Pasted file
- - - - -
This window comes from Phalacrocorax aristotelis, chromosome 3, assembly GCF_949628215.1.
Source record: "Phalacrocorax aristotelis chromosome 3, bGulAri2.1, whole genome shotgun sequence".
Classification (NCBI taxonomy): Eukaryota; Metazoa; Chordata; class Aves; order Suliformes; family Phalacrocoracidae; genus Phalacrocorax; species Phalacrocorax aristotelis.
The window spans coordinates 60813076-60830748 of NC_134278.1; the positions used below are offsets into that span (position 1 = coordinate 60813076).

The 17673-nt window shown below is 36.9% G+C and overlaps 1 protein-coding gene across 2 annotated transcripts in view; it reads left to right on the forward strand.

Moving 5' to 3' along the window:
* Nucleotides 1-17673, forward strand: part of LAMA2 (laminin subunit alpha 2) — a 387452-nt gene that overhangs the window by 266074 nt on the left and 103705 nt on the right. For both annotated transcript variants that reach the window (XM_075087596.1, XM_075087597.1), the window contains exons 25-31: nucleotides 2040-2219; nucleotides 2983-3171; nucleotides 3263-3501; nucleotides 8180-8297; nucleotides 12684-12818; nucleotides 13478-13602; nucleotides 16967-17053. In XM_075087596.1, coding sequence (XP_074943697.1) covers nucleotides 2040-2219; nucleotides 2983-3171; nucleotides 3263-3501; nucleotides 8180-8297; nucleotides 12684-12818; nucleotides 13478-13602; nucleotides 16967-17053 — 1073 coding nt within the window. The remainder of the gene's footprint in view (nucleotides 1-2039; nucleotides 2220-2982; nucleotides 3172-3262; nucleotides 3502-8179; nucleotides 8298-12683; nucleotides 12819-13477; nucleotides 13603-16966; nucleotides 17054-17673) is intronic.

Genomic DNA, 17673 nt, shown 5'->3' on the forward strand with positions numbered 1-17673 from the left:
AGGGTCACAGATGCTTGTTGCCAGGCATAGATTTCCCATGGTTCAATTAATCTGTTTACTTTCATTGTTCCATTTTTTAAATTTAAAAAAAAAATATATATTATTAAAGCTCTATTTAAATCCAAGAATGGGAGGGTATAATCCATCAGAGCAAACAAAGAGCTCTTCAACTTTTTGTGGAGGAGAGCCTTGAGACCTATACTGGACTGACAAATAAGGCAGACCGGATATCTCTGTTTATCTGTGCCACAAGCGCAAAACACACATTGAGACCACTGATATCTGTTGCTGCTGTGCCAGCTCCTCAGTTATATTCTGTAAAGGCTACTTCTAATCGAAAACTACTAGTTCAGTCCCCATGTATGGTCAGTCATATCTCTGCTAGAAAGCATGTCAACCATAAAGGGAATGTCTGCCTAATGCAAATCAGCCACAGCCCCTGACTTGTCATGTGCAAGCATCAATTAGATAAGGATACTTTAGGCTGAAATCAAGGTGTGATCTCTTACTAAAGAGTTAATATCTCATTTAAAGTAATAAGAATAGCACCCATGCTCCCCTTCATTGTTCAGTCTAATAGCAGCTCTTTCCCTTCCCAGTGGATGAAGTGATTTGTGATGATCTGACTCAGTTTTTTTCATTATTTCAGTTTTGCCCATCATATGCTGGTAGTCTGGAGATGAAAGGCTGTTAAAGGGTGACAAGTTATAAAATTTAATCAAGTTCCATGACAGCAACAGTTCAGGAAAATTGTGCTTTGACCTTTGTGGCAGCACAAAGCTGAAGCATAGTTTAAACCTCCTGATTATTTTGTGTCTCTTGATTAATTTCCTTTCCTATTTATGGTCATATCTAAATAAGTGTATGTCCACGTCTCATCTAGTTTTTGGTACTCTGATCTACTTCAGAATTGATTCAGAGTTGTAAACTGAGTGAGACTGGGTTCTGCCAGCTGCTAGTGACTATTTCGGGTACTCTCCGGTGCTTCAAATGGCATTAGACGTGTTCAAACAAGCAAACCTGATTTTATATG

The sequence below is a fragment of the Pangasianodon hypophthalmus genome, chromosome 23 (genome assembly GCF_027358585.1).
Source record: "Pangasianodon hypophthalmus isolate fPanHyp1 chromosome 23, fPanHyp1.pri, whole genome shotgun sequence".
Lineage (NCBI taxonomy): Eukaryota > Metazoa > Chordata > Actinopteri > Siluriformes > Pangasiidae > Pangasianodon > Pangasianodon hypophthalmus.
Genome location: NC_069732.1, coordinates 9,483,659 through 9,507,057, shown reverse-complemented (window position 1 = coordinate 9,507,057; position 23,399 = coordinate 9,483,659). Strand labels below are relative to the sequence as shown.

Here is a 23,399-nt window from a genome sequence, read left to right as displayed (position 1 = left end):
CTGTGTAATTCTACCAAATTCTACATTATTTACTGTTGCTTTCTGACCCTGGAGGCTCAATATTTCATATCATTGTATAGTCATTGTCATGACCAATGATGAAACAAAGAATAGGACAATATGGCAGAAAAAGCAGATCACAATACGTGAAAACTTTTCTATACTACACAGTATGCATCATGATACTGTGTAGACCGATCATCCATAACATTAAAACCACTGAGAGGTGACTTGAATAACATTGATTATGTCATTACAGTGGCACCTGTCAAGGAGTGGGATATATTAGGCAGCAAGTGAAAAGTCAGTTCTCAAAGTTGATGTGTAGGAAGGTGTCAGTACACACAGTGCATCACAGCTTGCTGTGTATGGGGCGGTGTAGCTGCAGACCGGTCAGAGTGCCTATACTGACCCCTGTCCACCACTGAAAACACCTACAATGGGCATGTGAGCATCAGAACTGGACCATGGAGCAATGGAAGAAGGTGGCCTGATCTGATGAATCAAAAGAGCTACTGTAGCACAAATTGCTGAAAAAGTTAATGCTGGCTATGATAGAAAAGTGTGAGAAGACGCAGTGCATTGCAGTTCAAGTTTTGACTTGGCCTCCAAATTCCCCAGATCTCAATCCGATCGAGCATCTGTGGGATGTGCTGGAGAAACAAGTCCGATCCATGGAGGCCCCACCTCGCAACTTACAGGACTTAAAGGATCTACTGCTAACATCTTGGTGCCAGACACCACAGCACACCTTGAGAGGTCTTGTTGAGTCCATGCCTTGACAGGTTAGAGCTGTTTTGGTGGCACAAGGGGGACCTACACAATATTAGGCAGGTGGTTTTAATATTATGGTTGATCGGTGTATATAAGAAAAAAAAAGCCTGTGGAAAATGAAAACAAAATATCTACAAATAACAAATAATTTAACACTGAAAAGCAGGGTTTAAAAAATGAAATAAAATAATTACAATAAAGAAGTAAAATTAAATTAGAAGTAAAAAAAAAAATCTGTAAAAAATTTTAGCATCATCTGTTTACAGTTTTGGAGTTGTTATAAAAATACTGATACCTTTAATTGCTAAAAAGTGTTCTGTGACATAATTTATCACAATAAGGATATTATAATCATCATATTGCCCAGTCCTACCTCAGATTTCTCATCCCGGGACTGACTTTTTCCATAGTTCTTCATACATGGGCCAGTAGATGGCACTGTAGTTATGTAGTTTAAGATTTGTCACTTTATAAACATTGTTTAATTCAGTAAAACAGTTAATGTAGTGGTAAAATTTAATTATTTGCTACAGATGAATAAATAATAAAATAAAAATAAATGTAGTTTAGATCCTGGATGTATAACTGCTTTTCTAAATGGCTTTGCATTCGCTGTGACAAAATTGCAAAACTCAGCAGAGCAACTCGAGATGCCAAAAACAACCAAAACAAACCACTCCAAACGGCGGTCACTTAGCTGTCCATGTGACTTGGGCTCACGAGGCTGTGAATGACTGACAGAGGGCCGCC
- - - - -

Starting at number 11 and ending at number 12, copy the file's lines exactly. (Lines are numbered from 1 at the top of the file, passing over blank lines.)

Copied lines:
Source record: "Pangasianodon hypophthalmus isolate fPanHyp1 chromosome 23, fPanHyp1.pri, whole genome shotgun sequence".
Lineage (NCBI taxonomy): Eukaryota > Metazoa > Chordata > Actinopteri > Siluriformes > Pangasiidae > Pangasianodon > Pangasianodon hypophthalmus.